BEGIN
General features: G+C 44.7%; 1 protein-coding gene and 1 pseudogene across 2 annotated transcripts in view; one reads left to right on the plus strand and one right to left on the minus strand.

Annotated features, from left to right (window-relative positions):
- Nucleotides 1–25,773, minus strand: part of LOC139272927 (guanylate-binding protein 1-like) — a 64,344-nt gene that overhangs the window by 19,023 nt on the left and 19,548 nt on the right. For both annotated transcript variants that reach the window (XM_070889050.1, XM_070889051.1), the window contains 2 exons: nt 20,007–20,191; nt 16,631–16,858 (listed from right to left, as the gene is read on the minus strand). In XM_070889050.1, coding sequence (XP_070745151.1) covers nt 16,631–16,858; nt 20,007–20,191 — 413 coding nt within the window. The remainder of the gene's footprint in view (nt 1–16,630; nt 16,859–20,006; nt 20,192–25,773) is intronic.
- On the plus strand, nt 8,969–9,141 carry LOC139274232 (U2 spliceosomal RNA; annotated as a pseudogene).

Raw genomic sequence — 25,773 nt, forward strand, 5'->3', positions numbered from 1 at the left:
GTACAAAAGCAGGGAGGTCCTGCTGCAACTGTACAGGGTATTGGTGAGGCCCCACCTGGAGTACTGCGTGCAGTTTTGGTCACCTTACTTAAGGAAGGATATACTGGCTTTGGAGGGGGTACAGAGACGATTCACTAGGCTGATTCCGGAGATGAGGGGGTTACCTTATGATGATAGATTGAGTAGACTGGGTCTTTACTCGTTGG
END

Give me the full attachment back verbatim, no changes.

General features: G+C 44.7%; 1 protein-coding gene and 1 pseudogene across 2 annotated transcripts in view; one reads left to right on the plus strand and one right to left on the minus strand.

Annotated features, from left to right (window-relative positions):
- Nucleotides 1–25,773, minus strand: part of LOC139272927 (guanylate-binding protein 1-like) — a 64,344-nt gene that overhangs the window by 19,023 nt on the left and 19,548 nt on the right. For both annotated transcript variants that reach the window (XM_070889050.1, XM_070889051.1), the window contains 2 exons: nt 20,007–20,191; nt 16,631–16,858 (listed from right to left, as the gene is read on the minus strand). In XM_070889050.1, coding sequence (XP_070745151.1) covers nt 16,631–16,858; nt 20,007–20,191 — 413 coding nt within the window. The remainder of the gene's footprint in view (nt 1–16,630; nt 16,859–20,006; nt 20,192–25,773) is intronic.
- On the plus strand, nt 8,969–9,141 carry LOC139274232 (U2 spliceosomal RNA; annotated as a pseudogene).

Raw genomic sequence — 25,773 nt, forward strand, 5'->3', positions numbered from 1 at the left:
GTACAAAAGCAGGGAGGTCCTGCTGCAACTGTACAGGGTATTGGTGAGGCCCCACCTGGAGTACTGCGTGCAGTTTTGGTCACCTTACTTAAGGAAGGATATACTGGCTTTGGAGGGGGTACAGAGACGATTCACTAGGCTGATTCCGGAGATGAGGGGGTTACCTTATGATGATAGATTGAGTAGACTGGGTCTTTACTCGTTGG